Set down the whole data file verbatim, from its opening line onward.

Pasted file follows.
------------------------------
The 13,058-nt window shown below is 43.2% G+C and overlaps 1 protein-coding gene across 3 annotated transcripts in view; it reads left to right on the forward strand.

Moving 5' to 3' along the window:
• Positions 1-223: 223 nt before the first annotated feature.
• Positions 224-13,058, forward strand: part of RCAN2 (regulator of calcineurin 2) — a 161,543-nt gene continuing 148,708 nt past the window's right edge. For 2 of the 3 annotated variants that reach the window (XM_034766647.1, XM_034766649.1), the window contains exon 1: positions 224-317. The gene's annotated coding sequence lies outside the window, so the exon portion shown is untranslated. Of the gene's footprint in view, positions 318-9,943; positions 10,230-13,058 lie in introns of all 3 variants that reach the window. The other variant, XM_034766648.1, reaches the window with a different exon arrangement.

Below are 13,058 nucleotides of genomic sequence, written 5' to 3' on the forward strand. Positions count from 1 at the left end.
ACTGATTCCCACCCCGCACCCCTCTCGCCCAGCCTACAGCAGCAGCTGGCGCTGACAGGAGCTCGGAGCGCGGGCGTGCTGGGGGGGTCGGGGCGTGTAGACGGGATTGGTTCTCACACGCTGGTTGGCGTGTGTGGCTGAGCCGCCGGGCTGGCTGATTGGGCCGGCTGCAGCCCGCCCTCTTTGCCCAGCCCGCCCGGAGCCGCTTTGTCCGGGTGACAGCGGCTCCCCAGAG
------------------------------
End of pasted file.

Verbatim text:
The 13,058-nt window shown below is 43.2% G+C and overlaps 1 protein-coding gene across 3 annotated transcripts in view; it reads left to right on the forward strand.

Moving 5' to 3' along the window:
• Positions 1-223: 223 nt before the first annotated feature.
• Positions 224-13,058, forward strand: part of RCAN2 (regulator of calcineurin 2) — a 161,543-nt gene continuing 148,708 nt past the window's right edge. For 2 of the 3 annotated variants that reach the window (XM_034766647.1, XM_034766649.1), the window contains exon 1: positions 224-317. The gene's annotated coding sequence lies outside the window, so the exon portion shown is untranslated. Of the gene's footprint in view, positions 318-9,943; positions 10,230-13,058 lie in introns of all 3 variants that reach the window. The other variant, XM_034766648.1, reaches the window with a different exon arrangement.

Below are 13,058 nucleotides of genomic sequence, written 5' to 3' on the forward strand. Positions count from 1 at the left end.
ACTGATTCCCACCCCGCACCCCTCTCGCCCAGCCTACAGCAGCAGCTGGCGCTGACAGGAGCTCGGAGCGCGGGCGTGCTGGGGGGGTCGGGGCGTGTAGACGGGATTGGTTCTCACACGCTGGTTGGCGTGTGTGGCTGAGCCGCCGGGCTGGCTGATTGGGCCGGCTGCAGCCCGCCCTCTTTGCCCAGCCCGCCCGGAGCCGCTTTGTCCGGGTGACAGCGGCTCCCCAGAG